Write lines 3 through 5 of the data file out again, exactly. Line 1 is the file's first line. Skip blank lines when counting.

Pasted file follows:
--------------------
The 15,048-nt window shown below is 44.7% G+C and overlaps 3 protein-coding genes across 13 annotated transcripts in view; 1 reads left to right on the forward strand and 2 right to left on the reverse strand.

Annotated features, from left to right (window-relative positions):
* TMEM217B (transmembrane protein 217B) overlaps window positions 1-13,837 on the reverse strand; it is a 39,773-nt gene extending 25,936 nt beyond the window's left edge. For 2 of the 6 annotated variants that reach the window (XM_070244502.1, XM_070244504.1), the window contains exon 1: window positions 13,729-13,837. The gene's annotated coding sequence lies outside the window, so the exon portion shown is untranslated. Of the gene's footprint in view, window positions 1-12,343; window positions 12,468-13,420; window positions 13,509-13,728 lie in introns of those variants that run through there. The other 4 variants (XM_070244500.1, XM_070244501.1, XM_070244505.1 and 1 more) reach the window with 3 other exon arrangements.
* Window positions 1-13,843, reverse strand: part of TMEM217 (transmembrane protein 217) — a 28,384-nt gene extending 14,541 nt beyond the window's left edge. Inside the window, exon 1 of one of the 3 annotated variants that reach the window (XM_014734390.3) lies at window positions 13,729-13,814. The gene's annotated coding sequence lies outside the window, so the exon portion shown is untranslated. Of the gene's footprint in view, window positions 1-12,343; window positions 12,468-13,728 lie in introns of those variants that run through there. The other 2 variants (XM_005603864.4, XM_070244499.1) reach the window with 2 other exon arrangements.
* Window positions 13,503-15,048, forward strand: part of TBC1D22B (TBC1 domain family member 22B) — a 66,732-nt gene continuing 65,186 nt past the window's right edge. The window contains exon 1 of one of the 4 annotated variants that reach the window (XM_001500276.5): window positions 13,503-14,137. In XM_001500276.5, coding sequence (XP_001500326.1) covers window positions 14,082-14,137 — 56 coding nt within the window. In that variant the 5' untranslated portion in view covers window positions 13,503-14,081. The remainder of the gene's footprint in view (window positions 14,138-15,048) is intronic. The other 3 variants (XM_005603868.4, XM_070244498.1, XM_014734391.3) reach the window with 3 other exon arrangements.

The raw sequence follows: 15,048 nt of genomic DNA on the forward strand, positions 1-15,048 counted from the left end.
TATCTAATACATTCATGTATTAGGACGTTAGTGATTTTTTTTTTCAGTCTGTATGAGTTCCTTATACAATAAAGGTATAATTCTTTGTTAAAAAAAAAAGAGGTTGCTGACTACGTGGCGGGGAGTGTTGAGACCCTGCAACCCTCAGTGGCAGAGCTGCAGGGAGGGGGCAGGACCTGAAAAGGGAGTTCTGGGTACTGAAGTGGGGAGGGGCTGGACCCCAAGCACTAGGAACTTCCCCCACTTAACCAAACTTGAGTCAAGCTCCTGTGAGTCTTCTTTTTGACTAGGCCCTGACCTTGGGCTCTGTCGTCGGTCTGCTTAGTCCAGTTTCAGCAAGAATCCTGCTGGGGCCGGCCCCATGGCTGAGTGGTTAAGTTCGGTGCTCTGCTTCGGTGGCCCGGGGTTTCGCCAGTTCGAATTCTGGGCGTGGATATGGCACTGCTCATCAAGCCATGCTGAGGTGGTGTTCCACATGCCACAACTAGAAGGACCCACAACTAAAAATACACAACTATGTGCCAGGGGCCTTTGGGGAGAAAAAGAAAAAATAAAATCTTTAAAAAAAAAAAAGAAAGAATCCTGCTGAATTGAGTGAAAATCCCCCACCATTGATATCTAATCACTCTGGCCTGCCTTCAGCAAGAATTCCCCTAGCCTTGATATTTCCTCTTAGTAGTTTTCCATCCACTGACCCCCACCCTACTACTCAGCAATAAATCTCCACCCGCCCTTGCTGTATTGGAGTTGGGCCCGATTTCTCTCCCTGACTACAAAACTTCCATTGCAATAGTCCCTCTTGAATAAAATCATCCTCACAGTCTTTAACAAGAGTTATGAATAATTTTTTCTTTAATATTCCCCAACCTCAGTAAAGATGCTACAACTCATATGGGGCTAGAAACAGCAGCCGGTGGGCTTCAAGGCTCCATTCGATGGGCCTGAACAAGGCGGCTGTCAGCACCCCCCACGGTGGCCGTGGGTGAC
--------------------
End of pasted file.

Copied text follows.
* TMEM217B (transmembrane protein 217B) overlaps window positions 1-13,837 on the reverse strand; it is a 39,773-nt gene extending 25,936 nt beyond the window's left edge. For 2 of the 6 annotated variants that reach the window (XM_070244502.1, XM_070244504.1), the window contains exon 1: window positions 13,729-13,837. The gene's annotated coding sequence lies outside the window, so the exon portion shown is untranslated. Of the gene's footprint in view, window positions 1-12,343; window positions 12,468-13,420; window positions 13,509-13,728 lie in introns of those variants that run through there. The other 4 variants (XM_070244500.1, XM_070244501.1, XM_070244505.1 and 1 more) reach the window with 3 other exon arrangements.
* Window positions 1-13,843, reverse strand: part of TMEM217 (transmembrane protein 217) — a 28,384-nt gene extending 14,541 nt beyond the window's left edge. Inside the window, exon 1 of one of the 3 annotated variants that reach the window (XM_014734390.3) lies at window positions 13,729-13,814. The gene's annotated coding sequence lies outside the window, so the exon portion shown is untranslated. Of the gene's footprint in view, window positions 1-12,343; window positions 12,468-13,728 lie in introns of those variants that run through there. The other 2 variants (XM_005603864.4, XM_070244499.1) reach the window with 2 other exon arrangements.
* Window positions 13,503-15,048, forward strand: part of TBC1D22B (TBC1 domain family member 22B) — a 66,732-nt gene continuing 65,186 nt past the window's right edge. The window contains exon 1 of one of the 4 annotated variants that reach the window (XM_001500276.5): window positions 13,503-14,137. In XM_001500276.5, coding sequence (XP_001500326.1) covers window positions 14,082-14,137 — 56 coding nt within the window. In that variant the 5' untranslated portion in view covers window positions 13,503-14,081. The remainder of the gene's footprint in view (window positions 14,138-15,048) is intronic. The other 3 variants (XM_005603868.4, XM_070244498.1, XM_014734391.3) reach the window with 3 other exon arrangements.